Texas Heritage Songwriters Hall of Fame will induct Lyle Lovett, Robert Earl Keen and Townes Van Zandt
'Texas Music" is more a geographic yardstick than a stylistic one. How to measure, after all, the distance between George Strait and, say, Ghostland Observatory or Houston rapper Anthony "Fat Tony" Obi?
But the historical DNA of music from the Lone Star State has always been encoded in storytelling. Songwriters — in genres from jazz to country to blues to rock — have ennobled the musical tradition in Texas.
So it's only fitting that the Texas Heritage Songwriters Hall of Fame should celebrate its 10th anniversary by feting Lyle Lovett, Robert Earl Keen and the late Townes Van Zandt — three masters of the songwriters' art — Sunday at ACL Live. Lovett and Keen will perform, along with Steve Earle, who will perform Van Zandt's songs. Townes' son J.T. Van Zandt will accept his father's award.
"It's a great honor anytime they single you out," said Lovett. "My favorite songwriters, the people who influenced me and shaped my career and my life, are from Texas."
"There's nothing like hearing the songwriter do the song," said hall of fame founder and native Austinite Terry Boothe. "When you hear the writer do it, the genuineness of the performance gives more resonance to the songs."
Boothe founded the organization in 2002 out of a desire to preserve this one aspect of Texas' cultural heritage and give some props to songwriters who often go unheralded. "You know George Strait's hits, but not necessarily the guys who wrote them," Boothe said. "These guys need some acknowledgment." Case in point, the first two inductees into the Hall of Fame were Sonny Throckmorton and Freddy Powers. Not household names exactly, but between them they crafted hits for Merle Haggard, Kenny Rogers, Willie Nelson, George Jones and Big & Rich.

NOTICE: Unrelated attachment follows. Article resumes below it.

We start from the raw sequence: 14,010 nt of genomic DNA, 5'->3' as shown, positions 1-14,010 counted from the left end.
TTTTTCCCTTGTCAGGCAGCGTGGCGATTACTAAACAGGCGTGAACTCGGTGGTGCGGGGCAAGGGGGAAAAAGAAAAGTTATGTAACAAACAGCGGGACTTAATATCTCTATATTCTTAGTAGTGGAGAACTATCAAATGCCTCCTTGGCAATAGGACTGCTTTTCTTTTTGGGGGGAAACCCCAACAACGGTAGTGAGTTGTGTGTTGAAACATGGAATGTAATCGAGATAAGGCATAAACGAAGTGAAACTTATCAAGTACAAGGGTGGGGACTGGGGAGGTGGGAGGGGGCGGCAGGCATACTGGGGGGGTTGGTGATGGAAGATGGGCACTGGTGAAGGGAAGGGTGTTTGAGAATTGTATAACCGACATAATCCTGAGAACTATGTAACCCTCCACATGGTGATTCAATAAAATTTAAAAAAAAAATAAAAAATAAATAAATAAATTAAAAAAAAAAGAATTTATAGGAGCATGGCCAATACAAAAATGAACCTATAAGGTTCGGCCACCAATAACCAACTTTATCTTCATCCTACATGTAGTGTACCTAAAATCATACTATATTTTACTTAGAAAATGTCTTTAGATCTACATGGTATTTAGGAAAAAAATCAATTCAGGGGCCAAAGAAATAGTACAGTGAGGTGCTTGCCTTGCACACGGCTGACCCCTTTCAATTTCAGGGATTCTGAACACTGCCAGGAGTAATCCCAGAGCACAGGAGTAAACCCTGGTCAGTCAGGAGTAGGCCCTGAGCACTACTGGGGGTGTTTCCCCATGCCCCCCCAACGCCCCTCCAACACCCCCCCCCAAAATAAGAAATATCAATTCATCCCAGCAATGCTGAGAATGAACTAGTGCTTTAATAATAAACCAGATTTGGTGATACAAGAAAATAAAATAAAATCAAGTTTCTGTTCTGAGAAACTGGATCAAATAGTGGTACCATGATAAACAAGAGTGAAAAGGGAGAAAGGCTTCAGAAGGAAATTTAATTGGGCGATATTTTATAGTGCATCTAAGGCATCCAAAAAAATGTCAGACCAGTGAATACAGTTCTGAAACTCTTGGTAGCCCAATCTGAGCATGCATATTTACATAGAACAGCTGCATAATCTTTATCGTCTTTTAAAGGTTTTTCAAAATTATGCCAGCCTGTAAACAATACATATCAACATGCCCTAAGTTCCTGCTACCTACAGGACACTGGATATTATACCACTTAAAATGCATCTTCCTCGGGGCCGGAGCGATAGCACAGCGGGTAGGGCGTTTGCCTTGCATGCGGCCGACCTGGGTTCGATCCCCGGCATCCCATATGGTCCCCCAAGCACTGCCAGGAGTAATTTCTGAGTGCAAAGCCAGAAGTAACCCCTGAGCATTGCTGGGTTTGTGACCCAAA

In the past decade, the hall has honored, among others, Nelson, Cindy Walker, Kris Kristofferson, Guy Clark, Delbert McClinton, Red Steagall and Larry Gatlin. As the organization grows and matures, said Boothe, the group also wants to branch out and single out honorees in blues, Tejano, zydeco and other Texas-centric genres.
Boothe said honorees are chosen in a process that involves networking among former honorees, representatives from music publishing groups ASCAP and BMI and industry professionals.
In honoring Van Zandt alongside Lovett and Keen, this year's show closes a circle of sorts. Both younger performers came of age in Houston in the late 1960s watching Van Zandt and Guy Clark set the songwriters' bar at a stratospheric level at area clubs.
"The kinds of songs that Guy and Townes were writing in those days were really pieces of literature," Lovett said. "It really was art. That was the standard that was set in those days for the places I used to go and listen, and the places I aspired to play."
Was he ever intimidated at the time? "Certainly," Lovett piped right up. "Was and still am."